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Symptom distress related to systemic lupus erythematosus, analysis of patient account and comparison to standardised assessment
Dalarna University, School of Education, Health and Social Studies, Caring Science/Nursing.ORCID iD: 0000-0003-4736-500X
2010 (English)In: The European league against rheumatism, Rom, Italien, 2010Conference paper, Published paper (Other academic)
Abstract [en]

Background: Systemic lupus erythematosus (SLE) is a heterogenic disease with individual variation of both organ involvement and symptom perception. Despite this broad spectrum of symptoms clinical assessment often focus on predefined aspects of the disease, where patients are asked to rate or assess according to standards. An open approach to different aspects of the disease where the question of which SLE symptom patients perceive as most distressing need more specific attention. This abstract has focus on the most troublesome SLE related symptoms as reported by the patients themselves. Objectives: To explore patient reported SLE symptoms in relation to age and disease duration, and comparison with instruments assessing disease activity and health related quality of life. Methods: Patients with SLE (=4 ACR criteria)(n=309 women 91,3%, mean-age 47,3yrs, mean disease-duration 15,2yrs) recruited to a cross-sectional cohort study answered the written question "What SLE related symptoms have you experienced as most difficult during your disease?" followed by "What symptoms do you presently perceive as most difficult?" together with a questionnaire assessing health-related quality of life (EQ5D). The inclusion also included an assessment by a rheumatologist regarding disease activity and disease damage. Results: The respondent's answers included a broad spectrum of symptoms. A list of codes was validated and used to sort each patient's statements. Twenty categories with statements from more than ten respondents were identified. The three most frequent categories were distress of fatigue and distress of pain (statements from 51% respondents each) and distress from musculoskeletal structures (46,3%). Each category was compared according to respondent's age and disease duration. Patients with distress related to kidney function (mean 41,7yrs p=0,018) or swelling (mean 41,6yrs p=0,041) were younger. Respondents reporting distress from eyes or mouth were older (mean 53,1 yrs, p= 0,007). Patients (10%) perceiving no present symptom at inclusion had lower disease activity (SLAM, p<0,001) and SLE disease damage (SLICC, p=0,013) and higher self-rated health-related quality of life (EQ5D, p<0,001) than those reporting any kind of symptom distress. Conclusion: The symptoms most frequent reported by patients with SLE were fatigue, pain and musculoskeletal distress and these were described independent of age or disease duration. The disease activity score SLAM covered most patient-reported SLE related distress. When EQ5D were added to the comparison, distress related to perceived physical ability was also identified. Neither SLAM nor EQ5D mentions distress related to treatment, assessment or examination, and healthcare-givers should have this in mind when meeting these patients. Other categories not covered by SLAM combined by EQ5D were swelling and infections. These symptoms were reported by few patients and can be described to have the character of general discomfort. The study indicates that a combination of standardised instruments might well discover patient's perception of SLE, but are unlikely to point out each patient's whole experience of disease related discomfort. This should be taken into account by care-givers in the clinic to enable acknowledgement of the individual person's experience of the disease.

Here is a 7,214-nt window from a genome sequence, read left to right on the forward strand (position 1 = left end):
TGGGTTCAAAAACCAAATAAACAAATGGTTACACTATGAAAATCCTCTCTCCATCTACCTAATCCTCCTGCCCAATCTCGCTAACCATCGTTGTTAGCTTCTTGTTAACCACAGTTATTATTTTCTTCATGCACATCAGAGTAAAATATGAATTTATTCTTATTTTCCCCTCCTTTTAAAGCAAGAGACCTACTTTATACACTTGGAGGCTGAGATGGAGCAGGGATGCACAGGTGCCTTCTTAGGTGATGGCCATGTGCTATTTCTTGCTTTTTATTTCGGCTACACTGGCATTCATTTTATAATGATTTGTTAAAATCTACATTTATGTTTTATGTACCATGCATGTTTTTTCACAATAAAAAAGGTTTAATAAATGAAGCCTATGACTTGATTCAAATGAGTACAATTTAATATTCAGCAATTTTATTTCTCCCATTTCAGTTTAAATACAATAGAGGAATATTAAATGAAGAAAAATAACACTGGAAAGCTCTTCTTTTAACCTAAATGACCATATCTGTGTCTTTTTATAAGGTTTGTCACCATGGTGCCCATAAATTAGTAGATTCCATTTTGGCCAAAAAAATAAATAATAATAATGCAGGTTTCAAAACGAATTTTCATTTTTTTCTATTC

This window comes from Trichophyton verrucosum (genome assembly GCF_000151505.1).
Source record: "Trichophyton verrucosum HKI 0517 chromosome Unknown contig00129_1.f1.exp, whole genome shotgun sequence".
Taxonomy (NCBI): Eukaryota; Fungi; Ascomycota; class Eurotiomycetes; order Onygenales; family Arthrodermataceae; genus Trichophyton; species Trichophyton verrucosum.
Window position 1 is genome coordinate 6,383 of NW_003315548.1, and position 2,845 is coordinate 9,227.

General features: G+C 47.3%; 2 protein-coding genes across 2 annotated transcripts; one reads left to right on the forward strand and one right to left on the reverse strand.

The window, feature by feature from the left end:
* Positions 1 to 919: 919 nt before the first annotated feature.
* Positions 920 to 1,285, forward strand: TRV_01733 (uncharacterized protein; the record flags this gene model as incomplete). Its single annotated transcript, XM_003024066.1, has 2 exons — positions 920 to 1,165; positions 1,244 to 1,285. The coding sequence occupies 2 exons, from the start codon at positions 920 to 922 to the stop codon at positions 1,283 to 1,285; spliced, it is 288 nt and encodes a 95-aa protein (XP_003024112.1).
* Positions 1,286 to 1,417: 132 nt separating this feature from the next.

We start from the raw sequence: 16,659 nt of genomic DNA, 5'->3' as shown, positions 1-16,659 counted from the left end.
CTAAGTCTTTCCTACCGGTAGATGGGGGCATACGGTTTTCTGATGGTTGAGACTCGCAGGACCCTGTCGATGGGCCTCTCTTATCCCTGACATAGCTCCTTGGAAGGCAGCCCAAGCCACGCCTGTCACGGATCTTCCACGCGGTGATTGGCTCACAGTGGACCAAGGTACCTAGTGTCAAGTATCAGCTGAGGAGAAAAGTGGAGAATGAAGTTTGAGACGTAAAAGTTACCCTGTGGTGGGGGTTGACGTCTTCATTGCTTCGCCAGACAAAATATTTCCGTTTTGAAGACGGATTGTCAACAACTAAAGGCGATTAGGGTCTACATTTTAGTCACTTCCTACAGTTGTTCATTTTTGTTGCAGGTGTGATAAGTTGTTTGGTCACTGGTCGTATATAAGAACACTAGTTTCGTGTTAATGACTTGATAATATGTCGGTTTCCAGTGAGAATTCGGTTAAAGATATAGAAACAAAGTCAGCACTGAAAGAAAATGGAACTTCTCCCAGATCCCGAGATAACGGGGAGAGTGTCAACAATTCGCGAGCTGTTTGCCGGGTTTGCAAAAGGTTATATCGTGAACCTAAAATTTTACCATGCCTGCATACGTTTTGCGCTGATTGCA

Place, publisher, year, edition, pages
Rom, Italien, 2010.
Identifiers
URN: urn:nbn:se:du-5168OAI: oai:dalea.du.se:5168DiVA: diva2:522234
Conference
The European league against rheumatism , Rom, Italien, 16-19 juni, 2010
Available from: 2010-12-28 Created: 2010-12-28 Last updated: 2015-06-23Bibliographically approved

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Citation style
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